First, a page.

Bradley lives by the rule of the military down to the letter of the law book, for he cites infractions against Bill and Percy for anything from petty disobedience to missing a button. He repeatedly pulls the lads up for punishment to the droll annoyance of Major Cross (Richard E. Grant, very funny). One especially humorous sequence sees Bradley parade the recruits before the Major for the silliest of crimes, and Boorman draws out the amusing absurdity of the military mind by having Grant escalate his annoyance, fatigue, and boozy drunkenness as Bradley becomes the chief aggravator.
Queen & Country pits Bill and Percy on other droll larks as they thwart and antagonize their superiors. One bit featuring the prized clock of an officer (Brian F. O’Byrne), handed down from Queen Victoria, humorously nudges the prized possession of tradition while the boys’ off-duty pursuit of girls and nurses shows Britain’s crumbling class system as another battle losing steam. Bill’s key love interest is a posh girl he dubs Ophelia, but the girl, played by Tamsin Egerton, shares little in common with Shakespeare’s tragic dreamer other than her penchant for melancholy. Bill’s interest in her doubtlessly stems from his fantasy of big screen romances in which love goes beyond the limits of class and social status.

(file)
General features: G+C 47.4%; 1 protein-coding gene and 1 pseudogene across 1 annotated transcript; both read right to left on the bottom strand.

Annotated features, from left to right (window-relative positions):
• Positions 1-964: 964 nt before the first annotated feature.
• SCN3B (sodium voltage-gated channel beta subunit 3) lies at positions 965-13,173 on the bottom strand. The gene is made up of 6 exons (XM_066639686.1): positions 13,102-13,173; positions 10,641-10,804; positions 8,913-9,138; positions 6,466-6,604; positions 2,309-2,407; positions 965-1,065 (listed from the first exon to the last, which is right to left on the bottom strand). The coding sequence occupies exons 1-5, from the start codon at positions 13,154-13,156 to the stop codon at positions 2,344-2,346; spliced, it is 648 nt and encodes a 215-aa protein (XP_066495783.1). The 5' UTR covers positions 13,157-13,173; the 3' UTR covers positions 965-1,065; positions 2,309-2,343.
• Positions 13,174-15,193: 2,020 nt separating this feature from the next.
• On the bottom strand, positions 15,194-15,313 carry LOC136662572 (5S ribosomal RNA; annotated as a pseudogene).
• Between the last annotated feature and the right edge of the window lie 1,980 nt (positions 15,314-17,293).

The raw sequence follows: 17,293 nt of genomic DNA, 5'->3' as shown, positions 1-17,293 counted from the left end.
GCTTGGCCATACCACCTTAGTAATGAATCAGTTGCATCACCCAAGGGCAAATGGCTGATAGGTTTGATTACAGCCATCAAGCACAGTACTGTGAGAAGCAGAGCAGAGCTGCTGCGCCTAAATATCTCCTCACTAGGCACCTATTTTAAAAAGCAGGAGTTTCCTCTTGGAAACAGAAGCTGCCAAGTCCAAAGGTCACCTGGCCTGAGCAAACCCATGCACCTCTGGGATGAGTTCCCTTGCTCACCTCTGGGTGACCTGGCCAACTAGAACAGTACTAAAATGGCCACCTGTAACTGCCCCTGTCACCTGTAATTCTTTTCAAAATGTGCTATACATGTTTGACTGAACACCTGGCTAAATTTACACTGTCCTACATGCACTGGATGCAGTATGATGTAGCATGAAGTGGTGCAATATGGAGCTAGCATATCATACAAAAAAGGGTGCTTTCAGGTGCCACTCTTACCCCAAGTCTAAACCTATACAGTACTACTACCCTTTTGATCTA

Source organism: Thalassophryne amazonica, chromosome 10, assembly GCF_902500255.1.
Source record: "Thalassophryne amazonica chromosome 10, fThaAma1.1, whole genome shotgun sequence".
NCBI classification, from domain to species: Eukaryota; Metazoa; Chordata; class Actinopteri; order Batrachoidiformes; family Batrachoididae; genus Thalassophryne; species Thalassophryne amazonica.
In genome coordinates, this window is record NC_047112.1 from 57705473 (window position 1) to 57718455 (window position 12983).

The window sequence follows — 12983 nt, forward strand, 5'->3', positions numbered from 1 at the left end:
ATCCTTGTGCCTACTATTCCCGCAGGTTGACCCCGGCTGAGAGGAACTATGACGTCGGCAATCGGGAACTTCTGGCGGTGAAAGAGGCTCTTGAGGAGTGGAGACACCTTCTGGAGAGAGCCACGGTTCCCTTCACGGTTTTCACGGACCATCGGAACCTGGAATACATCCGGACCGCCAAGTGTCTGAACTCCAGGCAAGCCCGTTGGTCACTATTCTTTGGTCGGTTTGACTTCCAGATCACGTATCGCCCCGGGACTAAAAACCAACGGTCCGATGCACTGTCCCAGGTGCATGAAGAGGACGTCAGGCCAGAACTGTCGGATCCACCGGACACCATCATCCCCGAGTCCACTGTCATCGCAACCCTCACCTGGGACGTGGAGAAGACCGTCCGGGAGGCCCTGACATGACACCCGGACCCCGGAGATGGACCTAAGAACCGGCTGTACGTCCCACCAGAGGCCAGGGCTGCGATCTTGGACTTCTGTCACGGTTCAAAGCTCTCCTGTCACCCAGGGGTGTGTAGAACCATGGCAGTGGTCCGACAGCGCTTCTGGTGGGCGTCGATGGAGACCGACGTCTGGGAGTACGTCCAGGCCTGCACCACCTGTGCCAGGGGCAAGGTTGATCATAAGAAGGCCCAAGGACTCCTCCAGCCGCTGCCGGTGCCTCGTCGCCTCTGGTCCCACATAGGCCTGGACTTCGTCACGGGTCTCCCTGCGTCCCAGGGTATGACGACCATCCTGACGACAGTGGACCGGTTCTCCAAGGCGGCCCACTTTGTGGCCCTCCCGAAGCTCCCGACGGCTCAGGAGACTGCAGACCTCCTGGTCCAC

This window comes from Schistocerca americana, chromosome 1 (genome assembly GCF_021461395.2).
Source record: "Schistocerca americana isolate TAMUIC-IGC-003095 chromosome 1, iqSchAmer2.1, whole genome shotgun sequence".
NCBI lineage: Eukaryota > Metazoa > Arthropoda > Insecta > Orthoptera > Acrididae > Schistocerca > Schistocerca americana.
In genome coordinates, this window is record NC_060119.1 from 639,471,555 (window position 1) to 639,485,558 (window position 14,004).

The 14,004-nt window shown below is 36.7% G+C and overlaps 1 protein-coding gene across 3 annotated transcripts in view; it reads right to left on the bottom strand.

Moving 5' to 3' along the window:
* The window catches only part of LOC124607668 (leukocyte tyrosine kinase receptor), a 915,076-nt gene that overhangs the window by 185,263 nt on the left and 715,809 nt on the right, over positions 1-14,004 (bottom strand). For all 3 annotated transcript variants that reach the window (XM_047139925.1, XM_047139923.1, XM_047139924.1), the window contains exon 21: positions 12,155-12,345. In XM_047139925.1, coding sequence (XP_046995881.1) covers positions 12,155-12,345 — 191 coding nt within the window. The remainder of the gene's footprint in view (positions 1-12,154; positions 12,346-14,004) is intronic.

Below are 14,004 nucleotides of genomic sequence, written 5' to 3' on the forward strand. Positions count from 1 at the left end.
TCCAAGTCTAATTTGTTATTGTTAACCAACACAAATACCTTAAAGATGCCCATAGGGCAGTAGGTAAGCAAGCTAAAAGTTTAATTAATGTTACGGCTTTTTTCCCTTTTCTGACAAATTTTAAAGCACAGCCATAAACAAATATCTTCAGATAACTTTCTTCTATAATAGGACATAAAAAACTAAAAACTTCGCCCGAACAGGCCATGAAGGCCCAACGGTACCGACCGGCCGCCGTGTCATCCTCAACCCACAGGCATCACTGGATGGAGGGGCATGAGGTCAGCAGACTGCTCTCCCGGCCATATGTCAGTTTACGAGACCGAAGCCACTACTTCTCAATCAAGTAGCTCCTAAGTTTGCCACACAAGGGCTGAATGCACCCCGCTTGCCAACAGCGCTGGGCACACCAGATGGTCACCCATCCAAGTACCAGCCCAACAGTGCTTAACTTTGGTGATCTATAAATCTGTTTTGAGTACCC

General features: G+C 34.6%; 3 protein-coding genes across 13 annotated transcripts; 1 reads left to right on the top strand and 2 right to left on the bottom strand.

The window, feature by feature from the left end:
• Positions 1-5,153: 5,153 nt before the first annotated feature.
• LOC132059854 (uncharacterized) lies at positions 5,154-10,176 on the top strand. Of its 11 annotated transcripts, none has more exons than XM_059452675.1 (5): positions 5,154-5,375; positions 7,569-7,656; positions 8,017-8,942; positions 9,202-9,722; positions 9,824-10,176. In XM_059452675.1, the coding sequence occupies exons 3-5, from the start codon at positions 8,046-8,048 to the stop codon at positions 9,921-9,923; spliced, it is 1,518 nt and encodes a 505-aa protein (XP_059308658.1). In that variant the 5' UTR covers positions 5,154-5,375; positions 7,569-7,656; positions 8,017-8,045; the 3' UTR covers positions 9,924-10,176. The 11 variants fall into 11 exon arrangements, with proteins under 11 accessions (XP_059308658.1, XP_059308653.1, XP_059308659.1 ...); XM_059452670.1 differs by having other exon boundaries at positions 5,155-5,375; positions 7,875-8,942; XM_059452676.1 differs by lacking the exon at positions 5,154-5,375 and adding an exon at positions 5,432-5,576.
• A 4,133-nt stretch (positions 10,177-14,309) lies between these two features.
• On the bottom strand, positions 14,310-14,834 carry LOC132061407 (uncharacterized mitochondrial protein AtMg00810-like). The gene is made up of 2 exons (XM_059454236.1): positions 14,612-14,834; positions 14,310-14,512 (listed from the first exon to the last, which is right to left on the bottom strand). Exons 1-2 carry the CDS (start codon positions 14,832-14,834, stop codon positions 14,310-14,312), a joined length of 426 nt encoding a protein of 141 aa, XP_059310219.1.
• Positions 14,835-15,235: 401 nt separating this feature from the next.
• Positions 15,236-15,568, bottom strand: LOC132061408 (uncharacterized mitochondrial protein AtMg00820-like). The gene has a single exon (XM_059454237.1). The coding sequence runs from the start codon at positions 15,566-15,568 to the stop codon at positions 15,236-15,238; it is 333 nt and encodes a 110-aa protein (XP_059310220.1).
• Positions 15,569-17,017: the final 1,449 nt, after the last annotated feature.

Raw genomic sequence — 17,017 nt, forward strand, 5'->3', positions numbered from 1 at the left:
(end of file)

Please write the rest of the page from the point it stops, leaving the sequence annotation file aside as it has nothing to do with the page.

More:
Queen & Country fills Bill’s days with notes of his love for cinema. From his off-the-cuff quotes of Casablanca to his fascination with Rashôman, the film builds a portrait of a young man who understands the world through art. One wishes that Queen & Country delved further into Bill’s journey from film buff to filmmaker, perhaps like Olivier Assayas does so wonderfully in his own semi-autobiographical Something in the Air, as the film begins and ends with a film shoot by the water, but the inspiration of this period still resonates by having Bill circle through his own life, the movies, and the course of history.
When Queen & Country leaves the barracks, it finds Britain on the cusp of change as Bill’s family and friends adjust to life in the years following World War II and ready themselves for yet another war. These slice of life scenes, which bring Bill back home, largely figure around the aforementioned coronation of Queen Elizabeth II. It’s nice to see a film use a celebratory historical landmark for once as the pivot point of the film’s grasp on history, and the choice helps the film’s mannered humour. (As does the consistently bright score by Stephen McKeon.) Boorman does a fine job of situating personal history within global history as Bill’s family and friends rallying around the telly in anticipation of their nation’s future. Whether Boorman intends to mirror the Queen’s longevity with his own is debatable, but Queen & Country offers a nice tip of the hat to those who’ve enjoyed a long reign.
Rating: ★★★½ (out of ★★★★★)
Queen & Country opens in Toronto, Vancouver, and Victoria on Friday, March 27 from Search Engine Films.